* Accept the validity of your feelings; it's not abnormal to be upset.
* Talk about what's going on, with family and friends; give and get emotional support, and try to understand that what's happening is not caused by your failure; the economic situation is affecting others in the same way.
* Maintain your physical health: That means good nutrition, normal sleeping habits, regular check-ups, continuing whatever medical regimen you're on.
* Exercise. It'll help you work off some tension, contribute to your general well-being, help you relax. The general formula is 20 to 30 minutes of activity, at least three times a week.
* Practice progressive relaxation. (Sitting in a chair or lying in bed, begin with deep breathing, then tense and relax the muscle groups in your feet, legs, buttocks, back, abdomen, hands, arms, shoulders, neck and face. When all muscles are relaxed, focus your mind on a calming, soothing image. Remain relaxed and focused for 10 to 20 minutes per day.)
* Try not to take on any additional responsibilities outside of work -- or job-hunting. It's hard enough to manage what you've already got to do, and if you try to do more, and fail, you'll feel even worse.
* If you have to do more on the job, prioritize: That might mean letting your answering machine or voice-mail take your calls while you concentrate on a particular task. Or it could mean deciding what's most important or urgent, and doing that first. And give yourself an occasional break: Get up and stretch occasionally. And don't skip lunch.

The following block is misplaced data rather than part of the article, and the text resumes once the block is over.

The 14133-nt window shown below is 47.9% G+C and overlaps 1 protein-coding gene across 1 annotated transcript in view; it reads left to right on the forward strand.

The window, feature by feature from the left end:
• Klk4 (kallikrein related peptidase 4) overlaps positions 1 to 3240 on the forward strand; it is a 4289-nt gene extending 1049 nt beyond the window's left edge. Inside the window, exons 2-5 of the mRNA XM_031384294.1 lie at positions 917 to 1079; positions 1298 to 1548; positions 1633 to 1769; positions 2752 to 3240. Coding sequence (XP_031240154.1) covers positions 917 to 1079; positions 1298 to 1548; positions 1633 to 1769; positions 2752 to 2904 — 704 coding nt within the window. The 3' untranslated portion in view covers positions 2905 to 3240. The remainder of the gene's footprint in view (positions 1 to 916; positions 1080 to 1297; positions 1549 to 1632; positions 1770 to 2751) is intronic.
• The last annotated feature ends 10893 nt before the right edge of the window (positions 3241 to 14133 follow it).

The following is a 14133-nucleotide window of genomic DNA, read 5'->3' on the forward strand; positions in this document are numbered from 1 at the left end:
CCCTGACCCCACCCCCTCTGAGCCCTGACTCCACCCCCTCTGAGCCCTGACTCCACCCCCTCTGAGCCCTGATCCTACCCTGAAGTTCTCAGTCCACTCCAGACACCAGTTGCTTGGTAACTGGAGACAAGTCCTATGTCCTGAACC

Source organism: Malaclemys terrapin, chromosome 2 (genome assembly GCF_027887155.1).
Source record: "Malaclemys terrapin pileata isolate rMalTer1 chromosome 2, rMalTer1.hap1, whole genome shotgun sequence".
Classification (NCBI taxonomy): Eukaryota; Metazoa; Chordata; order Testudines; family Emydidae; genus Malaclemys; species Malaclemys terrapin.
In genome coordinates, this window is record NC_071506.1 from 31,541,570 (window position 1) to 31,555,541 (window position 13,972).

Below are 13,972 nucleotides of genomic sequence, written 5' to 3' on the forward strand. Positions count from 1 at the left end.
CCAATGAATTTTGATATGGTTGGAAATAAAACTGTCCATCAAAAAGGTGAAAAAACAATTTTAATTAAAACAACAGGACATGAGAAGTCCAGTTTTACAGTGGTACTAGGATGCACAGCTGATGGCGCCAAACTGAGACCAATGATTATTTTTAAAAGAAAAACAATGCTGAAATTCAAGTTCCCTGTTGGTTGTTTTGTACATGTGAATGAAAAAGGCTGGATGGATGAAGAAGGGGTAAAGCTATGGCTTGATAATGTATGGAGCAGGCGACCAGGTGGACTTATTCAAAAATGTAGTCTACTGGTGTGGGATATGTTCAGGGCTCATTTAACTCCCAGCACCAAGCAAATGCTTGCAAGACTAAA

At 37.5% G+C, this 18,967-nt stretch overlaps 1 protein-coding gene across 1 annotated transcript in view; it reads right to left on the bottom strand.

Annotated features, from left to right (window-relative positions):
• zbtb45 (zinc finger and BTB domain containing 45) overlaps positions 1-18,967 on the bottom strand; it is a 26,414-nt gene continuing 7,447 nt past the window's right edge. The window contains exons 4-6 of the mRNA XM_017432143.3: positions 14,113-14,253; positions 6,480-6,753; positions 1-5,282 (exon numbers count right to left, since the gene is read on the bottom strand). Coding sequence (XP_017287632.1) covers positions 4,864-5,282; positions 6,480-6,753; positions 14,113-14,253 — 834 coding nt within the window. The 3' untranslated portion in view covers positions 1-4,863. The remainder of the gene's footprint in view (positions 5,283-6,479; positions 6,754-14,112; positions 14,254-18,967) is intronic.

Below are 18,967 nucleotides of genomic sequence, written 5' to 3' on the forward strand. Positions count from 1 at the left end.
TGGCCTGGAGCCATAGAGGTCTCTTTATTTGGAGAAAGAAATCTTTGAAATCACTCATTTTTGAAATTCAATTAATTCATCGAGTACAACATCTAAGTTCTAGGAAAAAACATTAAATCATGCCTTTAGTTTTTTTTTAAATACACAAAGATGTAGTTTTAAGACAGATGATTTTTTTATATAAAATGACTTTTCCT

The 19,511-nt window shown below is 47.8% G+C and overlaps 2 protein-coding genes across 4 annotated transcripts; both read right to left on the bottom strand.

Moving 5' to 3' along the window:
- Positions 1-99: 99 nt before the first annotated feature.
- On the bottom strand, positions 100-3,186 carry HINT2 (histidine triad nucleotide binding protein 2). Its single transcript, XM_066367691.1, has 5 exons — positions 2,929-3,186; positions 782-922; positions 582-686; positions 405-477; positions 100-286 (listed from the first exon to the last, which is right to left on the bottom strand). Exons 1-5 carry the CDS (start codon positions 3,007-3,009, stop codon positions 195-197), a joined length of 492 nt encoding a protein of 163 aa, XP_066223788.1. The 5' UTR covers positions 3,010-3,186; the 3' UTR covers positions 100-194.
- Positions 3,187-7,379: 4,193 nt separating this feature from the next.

* If you've lost your job, or are in danger of losing your job, take control of your situation: Review your financial status; find out what kind of benefits you're entitled to; sign up for career counseling and out-placement services. Consider training for another kind of career or position.
* Get professional help, from your employee assistance program, family physician or mental health counselor. EAP services are generally limited to three to five sessions, although special circumstances may entitle you to an extension. The EAP counselor may also be able to refer you to another low-cost mental health professional.
Several agencies can also refer you to low-cost or sliding fee-scale practitioners. Among them are:
-- The Mental Health Association in your locale. In the Baltimore area, call 235-9786.
-- The Maryland Psychological Association, at 995-0499.
-- The Pastoral Counseling and Consultation Centers of Greater Baltimore, at 256-6660.
-- The Maryland Society for Clinical Social Work, at 298-3226.
-- Jewish Family Services, at 466-9200, Ext. 285.
-- The Group Therapy Network (group therapy is less expensive than individual therapy). For referral in the Columbia, Laurel and Annapolis area, call Dr. Deborah Hazel Johnson, at 997-8191.
Sources include: Dr. Kevin Ferentz, assistant professor of family medicine at the University of Maryland Medical Center. Ray Amillei, counselor at the Sheppard Pratt Employee Assistance Programs.